The tweets, all 1.2 million of them posted by the Thai people, asked the same question: “Why do we need a king?” As Thailand struggled through the initial wave of the coronavirus pandemic while its king partied in a Bavarian hotel, it seemed, and remains, a vital question.
It’s a question that’s still being asked, loudly, by thousands of protestors. Earlier this month, 18,000 activists gathered outside the Grand Palace, calling for the end of the monarchy. Despite laws which prohibit any ill words against the monarchy, and are enforceable with up to 15 years in prison, a new generation is finally standing up for what they believe in, chanting “down with feudalism” outside the palace this past weekend.
In Thailand, around 75% of citizens are active social media users and, as in Hong Kong, protestors are finding it a great way to plan social movements. But with apps like Facebook and Twitter subject to increasingly strict government interference, protestors are getting creative, even using dating apps like Tinder to communicate.
Unhappy citizens in Thailand want three things: the dissolution of the parliament, to end the intimidation of citizens, and a new constitution. The thread running through it all? A cry to dissolve the Thai monarchy. In particular, protestors want King Maha Vajiralongkorn, the 68-year-old geriatric-terrible to step down from the throne. This may well be the final straw in an annus horribilis for the Thai monarch who has finally seen his youthful indiscretions, bizarre habits and lecherous lifestyle catch up with him. And not before time.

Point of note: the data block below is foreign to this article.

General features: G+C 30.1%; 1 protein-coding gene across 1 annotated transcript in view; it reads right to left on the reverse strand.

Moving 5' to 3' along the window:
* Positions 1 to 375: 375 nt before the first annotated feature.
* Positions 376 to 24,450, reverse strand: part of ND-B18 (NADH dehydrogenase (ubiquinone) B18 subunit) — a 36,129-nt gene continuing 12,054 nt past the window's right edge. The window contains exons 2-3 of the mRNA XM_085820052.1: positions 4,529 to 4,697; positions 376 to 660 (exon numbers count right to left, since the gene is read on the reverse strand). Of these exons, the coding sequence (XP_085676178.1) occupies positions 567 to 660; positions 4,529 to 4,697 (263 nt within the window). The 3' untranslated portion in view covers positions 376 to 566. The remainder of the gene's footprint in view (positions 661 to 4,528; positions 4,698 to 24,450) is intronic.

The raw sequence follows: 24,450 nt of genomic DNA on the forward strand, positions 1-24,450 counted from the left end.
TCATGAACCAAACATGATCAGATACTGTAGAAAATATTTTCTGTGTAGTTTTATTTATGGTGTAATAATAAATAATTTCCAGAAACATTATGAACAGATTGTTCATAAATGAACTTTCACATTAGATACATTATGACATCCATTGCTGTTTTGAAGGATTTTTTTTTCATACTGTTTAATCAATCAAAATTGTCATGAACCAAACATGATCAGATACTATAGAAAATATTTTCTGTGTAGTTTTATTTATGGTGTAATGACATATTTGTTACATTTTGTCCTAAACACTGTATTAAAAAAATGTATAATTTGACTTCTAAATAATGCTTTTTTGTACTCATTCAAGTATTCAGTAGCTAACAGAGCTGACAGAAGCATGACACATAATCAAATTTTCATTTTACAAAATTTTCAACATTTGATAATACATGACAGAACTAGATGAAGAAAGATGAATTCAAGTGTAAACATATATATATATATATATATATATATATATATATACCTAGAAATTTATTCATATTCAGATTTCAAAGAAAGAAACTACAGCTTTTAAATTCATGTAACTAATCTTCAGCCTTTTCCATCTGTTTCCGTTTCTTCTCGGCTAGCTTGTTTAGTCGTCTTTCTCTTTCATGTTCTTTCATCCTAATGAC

But, as Vajiralongkorn gathers a private army around him amid ongoing protests, the future could go either way. In a country on the brink, only one thing is for certain; Vajiralongkorn will remain unpredictable to the last.
Phrabat Somdet Phra Vajira Klao Chao Yu Hua, A.K.A Maha Vajiralongkorn, A.K.A King Rama X, accepted the Thai throne on 1 December 2016 and was crowned over a three-day celebration from 4-6 May the following year.
The coronation saw 1,300 people and not a few elephants parade past the palace over the course of six and a half hours at a reputed cost of $31 million. Swapping his usual crop top and low-slung jeans for something more formal, Vajiralongkorn – presumably a big fan of Disney’s Aladdin – appeared in a 7.3kg crown topped with an Indian diamond.
Educated in Britain and Australia, at 64, Vajiralongkorn was (and remains) the oldest Thai monarch in history. He’s also by far its most controversial. With a personal wealth of $30 billion, he has the cash to indulge his every whim too. All this despite the fact that, as a prince, he is believed to have had to beg a former prime minister for funds to cover his gambling debts.
Thailand was not a rich country after World War II. But today, much of the royal family’s wealth resides in property. It is thought to own around four square miles of central Bangkok as well as a large stake in the Kempinski hotel group. Vajiralongkorn also owns a mansion on Lake Starnberg, near Munich and is reported to frequently spend months at a time at the Munich Kempinski with a harem of women. However, it was to Grand Hotel Sonnenbichl in the Bavarian Alps that Vajiralongkorn fled – along with a 20-woman entourage – when Thailand was hit with coronavirus.
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